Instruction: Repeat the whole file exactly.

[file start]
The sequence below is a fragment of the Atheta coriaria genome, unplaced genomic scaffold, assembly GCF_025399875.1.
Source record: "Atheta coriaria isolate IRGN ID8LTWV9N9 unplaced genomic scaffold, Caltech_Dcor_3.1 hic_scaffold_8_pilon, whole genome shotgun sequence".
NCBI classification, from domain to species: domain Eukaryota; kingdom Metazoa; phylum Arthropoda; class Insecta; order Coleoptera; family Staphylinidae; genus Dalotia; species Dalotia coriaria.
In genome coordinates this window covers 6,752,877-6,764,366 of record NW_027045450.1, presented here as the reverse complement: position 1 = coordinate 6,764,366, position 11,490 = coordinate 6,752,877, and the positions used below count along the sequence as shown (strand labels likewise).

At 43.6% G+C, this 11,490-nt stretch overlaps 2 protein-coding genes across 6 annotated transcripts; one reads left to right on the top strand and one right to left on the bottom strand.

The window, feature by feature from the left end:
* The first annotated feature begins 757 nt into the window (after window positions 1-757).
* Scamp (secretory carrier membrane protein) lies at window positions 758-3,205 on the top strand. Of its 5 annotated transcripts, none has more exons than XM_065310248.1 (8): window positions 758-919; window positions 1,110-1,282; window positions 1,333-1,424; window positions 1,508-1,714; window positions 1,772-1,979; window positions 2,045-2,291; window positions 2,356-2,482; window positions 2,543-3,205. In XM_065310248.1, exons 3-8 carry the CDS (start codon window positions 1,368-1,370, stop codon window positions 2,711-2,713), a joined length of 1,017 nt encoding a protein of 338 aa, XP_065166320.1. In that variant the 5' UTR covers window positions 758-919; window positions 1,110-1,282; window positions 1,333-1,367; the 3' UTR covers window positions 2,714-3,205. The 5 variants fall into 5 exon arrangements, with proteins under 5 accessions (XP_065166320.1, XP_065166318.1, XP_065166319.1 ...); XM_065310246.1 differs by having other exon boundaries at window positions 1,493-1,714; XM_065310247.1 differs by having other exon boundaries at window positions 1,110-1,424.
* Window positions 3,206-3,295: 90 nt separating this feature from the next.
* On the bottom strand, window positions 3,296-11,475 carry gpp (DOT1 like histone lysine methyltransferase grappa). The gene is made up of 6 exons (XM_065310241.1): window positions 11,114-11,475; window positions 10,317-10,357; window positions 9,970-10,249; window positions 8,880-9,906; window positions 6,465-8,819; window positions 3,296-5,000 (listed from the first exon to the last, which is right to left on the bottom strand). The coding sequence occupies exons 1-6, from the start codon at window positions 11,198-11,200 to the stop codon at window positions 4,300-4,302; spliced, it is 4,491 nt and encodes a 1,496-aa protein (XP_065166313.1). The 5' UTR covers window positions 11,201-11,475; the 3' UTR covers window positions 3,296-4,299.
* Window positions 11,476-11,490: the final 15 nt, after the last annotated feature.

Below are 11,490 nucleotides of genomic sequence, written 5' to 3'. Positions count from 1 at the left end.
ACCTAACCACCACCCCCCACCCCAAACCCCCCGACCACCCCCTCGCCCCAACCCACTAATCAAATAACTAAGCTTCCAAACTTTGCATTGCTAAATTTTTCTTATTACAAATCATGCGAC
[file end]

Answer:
The sequence below is a fragment of the Atheta coriaria genome, unplaced genomic scaffold, assembly GCF_025399875.1.
Source record: "Atheta coriaria isolate IRGN ID8LTWV9N9 unplaced genomic scaffold, Caltech_Dcor_3.1 hic_scaffold_8_pilon, whole genome shotgun sequence".
NCBI classification, from domain to species: domain Eukaryota; kingdom Metazoa; phylum Arthropoda; class Insecta; order Coleoptera; family Staphylinidae; genus Dalotia; species Dalotia coriaria.
In genome coordinates this window covers 6,752,877-6,764,366 of record NW_027045450.1, presented here as the reverse complement: position 1 = coordinate 6,764,366, position 11,490 = coordinate 6,752,877, and the positions used below count along the sequence as shown (strand labels likewise).

At 43.6% G+C, this 11,490-nt stretch overlaps 2 protein-coding genes across 6 annotated transcripts; one reads left to right on the top strand and one right to left on the bottom strand.

The window, feature by feature from the left end:
* The first annotated feature begins 757 nt into the window (after window positions 1-757).
* Scamp (secretory carrier membrane protein) lies at window positions 758-3,205 on the top strand. Of its 5 annotated transcripts, none has more exons than XM_065310248.1 (8): window positions 758-919; window positions 1,110-1,282; window positions 1,333-1,424; window positions 1,508-1,714; window positions 1,772-1,979; window positions 2,045-2,291; window positions 2,356-2,482; window positions 2,543-3,205. In XM_065310248.1, exons 3-8 carry the CDS (start codon window positions 1,368-1,370, stop codon window positions 2,711-2,713), a joined length of 1,017 nt encoding a protein of 338 aa, XP_065166320.1. In that variant the 5' UTR covers window positions 758-919; window positions 1,110-1,282; window positions 1,333-1,367; the 3' UTR covers window positions 2,714-3,205. The 5 variants fall into 5 exon arrangements, with proteins under 5 accessions (XP_065166320.1, XP_065166318.1, XP_065166319.1 ...); XM_065310246.1 differs by having other exon boundaries at window positions 1,493-1,714; XM_065310247.1 differs by having other exon boundaries at window positions 1,110-1,424.
* Window positions 3,206-3,295: 90 nt separating this feature from the next.
* On the bottom strand, window positions 3,296-11,475 carry gpp (DOT1 like histone lysine methyltransferase grappa). The gene is made up of 6 exons (XM_065310241.1): window positions 11,114-11,475; window positions 10,317-10,357; window positions 9,970-10,249; window positions 8,880-9,906; window positions 6,465-8,819; window positions 3,296-5,000 (listed from the first exon to the last, which is right to left on the bottom strand). The coding sequence occupies exons 1-6, from the start codon at window positions 11,198-11,200 to the stop codon at window positions 4,300-4,302; spliced, it is 4,491 nt and encodes a 1,496-aa protein (XP_065166313.1). The 5' UTR covers window positions 11,201-11,475; the 3' UTR covers window positions 3,296-4,299.
* Window positions 11,476-11,490: the final 15 nt, after the last annotated feature.

Below are 11,490 nucleotides of genomic sequence, written 5' to 3'. Positions count from 1 at the left end.
ACCTAACCACCACCCCCCACCCCAAACCCCCCGACCACCCCCTCGCCCCAACCCACTAATCAAATAACTAAGCTTCCAAACTTTGCATTGCTAAATTTTTCTTATTACAAATCATGCGAC